UA doing OK: University funds being well used

Posted: Sunday, April 10, 2005

People who associate universities with academics sitting in ivory towers more than a notch or two away from reality might be in for a pleasant surprise if they studied the University of Alaska, including its Kenai Peninsula College campuses in Soldotna and Homer.

Last week's conference, "Putting Alaska's Resources to Work," hosted by Kenai Peninsula College, is a good example. The purpose of the conference was to bring industry representatives and educators together to determine what kind of training will be required for the thousands of workers who will be needed if several proposed oil, gas and mining projects become reality.

That's a practical side of the university system that often gets overlooked in discussions about the university. Far from striving to be the "Harvard of the North," UA is looking to make a positive difference in the lives of Alaskans — whether they're enrolled as students or not.

University of Alaska President Mark Hamilton, who was on the Kenai Peninsula last week for the conference, took some time to discuss the importance of the university to the state and the role the university plays in the state's economic development with representatives from the Clarion. His observations deserve a wider audience. Among them:

n Systemwide, the University of Alaska boasts an enrollment of 33,000. Add the number of Alaskans who enroll for such things as one-day seminars and approximately 50,000 people's lives are enriched by UA offerings. That number doesn't include the number of Alaskans whose lives are made easier by the information the university's Cooperative Extension Service provides. That information includes everything from how to can salmon to how to rid your garden of unwanted pests to how to butcher your first moose.

n The University of Alaska is making laudable strides in plugging the state's brain drain. Last fall, for example, more than half of Alaska's college-bound students decided to start their college career at UA. It was the first time in the history of the state or the territory that the majority of college-bound high school graduates chose UA schools over Outside colleges. Gary Turner, director of KPC, notes what that means at the Kenai River campus: In 1998, there were 500 students between the ages of 17 and 24 enrolled at KPC; this semester, there are 805.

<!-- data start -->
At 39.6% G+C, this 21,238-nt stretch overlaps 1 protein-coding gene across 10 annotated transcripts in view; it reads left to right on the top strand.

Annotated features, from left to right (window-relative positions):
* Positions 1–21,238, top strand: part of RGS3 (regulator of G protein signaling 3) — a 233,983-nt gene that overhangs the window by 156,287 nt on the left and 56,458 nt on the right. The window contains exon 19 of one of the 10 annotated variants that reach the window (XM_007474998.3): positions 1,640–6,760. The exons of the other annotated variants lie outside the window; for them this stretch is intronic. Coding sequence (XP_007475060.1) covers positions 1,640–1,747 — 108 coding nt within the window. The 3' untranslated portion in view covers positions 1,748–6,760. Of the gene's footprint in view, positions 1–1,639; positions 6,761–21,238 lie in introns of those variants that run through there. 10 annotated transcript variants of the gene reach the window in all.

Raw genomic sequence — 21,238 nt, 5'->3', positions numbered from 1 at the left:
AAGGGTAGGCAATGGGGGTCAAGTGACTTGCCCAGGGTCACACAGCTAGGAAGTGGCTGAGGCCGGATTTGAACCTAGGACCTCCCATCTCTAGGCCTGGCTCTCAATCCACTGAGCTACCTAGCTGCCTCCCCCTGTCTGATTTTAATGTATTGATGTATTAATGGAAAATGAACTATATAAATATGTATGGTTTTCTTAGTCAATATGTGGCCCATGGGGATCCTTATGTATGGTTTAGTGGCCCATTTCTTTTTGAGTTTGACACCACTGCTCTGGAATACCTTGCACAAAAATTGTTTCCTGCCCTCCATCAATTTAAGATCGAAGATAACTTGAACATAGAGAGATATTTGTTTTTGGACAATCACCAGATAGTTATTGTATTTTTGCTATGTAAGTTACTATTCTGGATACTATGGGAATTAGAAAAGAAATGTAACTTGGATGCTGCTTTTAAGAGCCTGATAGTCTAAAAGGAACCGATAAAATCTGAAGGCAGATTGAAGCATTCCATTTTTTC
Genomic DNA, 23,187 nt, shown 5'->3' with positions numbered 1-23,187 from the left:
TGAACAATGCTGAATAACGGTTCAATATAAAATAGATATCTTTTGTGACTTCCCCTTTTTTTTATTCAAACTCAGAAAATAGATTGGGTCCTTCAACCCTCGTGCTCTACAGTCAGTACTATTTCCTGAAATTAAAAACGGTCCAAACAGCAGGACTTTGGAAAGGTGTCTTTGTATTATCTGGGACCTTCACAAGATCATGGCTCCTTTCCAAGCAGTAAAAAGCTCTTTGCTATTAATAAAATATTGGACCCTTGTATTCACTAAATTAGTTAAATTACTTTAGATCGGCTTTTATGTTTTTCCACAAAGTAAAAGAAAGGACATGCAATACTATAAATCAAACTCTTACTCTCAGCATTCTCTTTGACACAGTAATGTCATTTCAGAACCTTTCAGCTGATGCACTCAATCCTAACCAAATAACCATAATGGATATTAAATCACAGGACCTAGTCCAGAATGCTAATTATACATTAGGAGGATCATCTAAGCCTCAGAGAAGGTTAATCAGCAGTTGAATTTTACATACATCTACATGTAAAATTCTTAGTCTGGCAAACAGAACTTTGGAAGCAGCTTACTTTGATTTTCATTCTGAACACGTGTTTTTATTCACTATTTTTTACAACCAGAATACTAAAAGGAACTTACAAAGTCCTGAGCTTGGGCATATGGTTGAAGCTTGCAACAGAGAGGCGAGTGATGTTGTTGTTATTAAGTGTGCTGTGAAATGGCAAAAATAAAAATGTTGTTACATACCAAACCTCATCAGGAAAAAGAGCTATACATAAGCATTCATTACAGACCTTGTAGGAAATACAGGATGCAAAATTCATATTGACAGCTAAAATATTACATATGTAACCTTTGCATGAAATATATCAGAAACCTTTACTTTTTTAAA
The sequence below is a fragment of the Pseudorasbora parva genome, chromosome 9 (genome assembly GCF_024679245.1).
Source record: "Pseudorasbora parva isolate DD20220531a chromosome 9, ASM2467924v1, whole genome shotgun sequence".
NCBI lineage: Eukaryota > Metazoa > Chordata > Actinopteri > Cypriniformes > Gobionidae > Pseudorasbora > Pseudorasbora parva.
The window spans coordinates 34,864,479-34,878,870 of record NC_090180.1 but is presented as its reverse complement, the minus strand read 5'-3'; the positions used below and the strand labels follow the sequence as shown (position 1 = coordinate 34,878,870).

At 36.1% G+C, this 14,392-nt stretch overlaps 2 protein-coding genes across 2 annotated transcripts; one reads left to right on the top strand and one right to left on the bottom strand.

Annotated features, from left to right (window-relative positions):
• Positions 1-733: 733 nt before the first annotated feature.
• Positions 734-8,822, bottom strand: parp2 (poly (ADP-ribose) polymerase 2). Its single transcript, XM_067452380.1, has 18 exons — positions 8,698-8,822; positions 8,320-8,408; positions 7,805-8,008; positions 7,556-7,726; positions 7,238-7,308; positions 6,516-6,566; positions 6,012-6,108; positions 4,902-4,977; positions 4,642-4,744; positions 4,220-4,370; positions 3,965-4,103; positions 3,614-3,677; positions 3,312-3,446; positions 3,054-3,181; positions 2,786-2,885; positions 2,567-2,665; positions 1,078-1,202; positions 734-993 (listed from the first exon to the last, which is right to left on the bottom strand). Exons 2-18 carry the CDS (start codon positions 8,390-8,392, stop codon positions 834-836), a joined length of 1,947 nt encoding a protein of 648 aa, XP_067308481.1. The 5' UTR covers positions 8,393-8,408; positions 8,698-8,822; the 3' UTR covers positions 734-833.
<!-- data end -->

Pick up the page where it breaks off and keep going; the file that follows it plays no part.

n The UA Scholars program is growing, and 86 percent of the scholars who have graduated from UA are employed within the state. Every Alaska high school graduate who ranks in the top 10 percent of his or her class can be a UA Scholar and receive free tuition to any UA campus. In 1999, the university enrolled 171 UA Scholars; in 2004, the number had grown to 1,551. The really great news about that statistic: Approximately 80 percent of those who attend college in Alaska will stay to work, raise their families and contribute to the state's well-being. The flip side of that: Less than half of those who leave Alaska for their college degrees will ever return.

n Not only does the university play a significant role in training Alaskans for the jobs that are available within the state, but it also has a considerable impact on the state's economy. A 2003 McDowell Group study, for example, found that UA directly employed 7,000 Alaskans in 2002 with a total payroll of $195 million. An additional 10,000 jobs in Alaska are directly or indirectly linked to university spending.

n University research is becoming one of Alaska's largest industries. UA reseach totaled $133 million during fiscal year 2003, up from $77 million five years earlier. For every $1 invested by the state in university research, UA leverages $7 from federal and private sources.

Hamilton uses these statistics and others to make a convincing case that the Legislature and administration need to be cognizant of UA's contribution not only to the education of Alaskans, but also to its significant role to the state's economy when deciding university funding.

Every dollar spent on the university is an investment in the future and strengthens the foundation on which the state can build a healthy economy. The numbers show the university is making the most of the dollars — and the students — with which it is entrusted.

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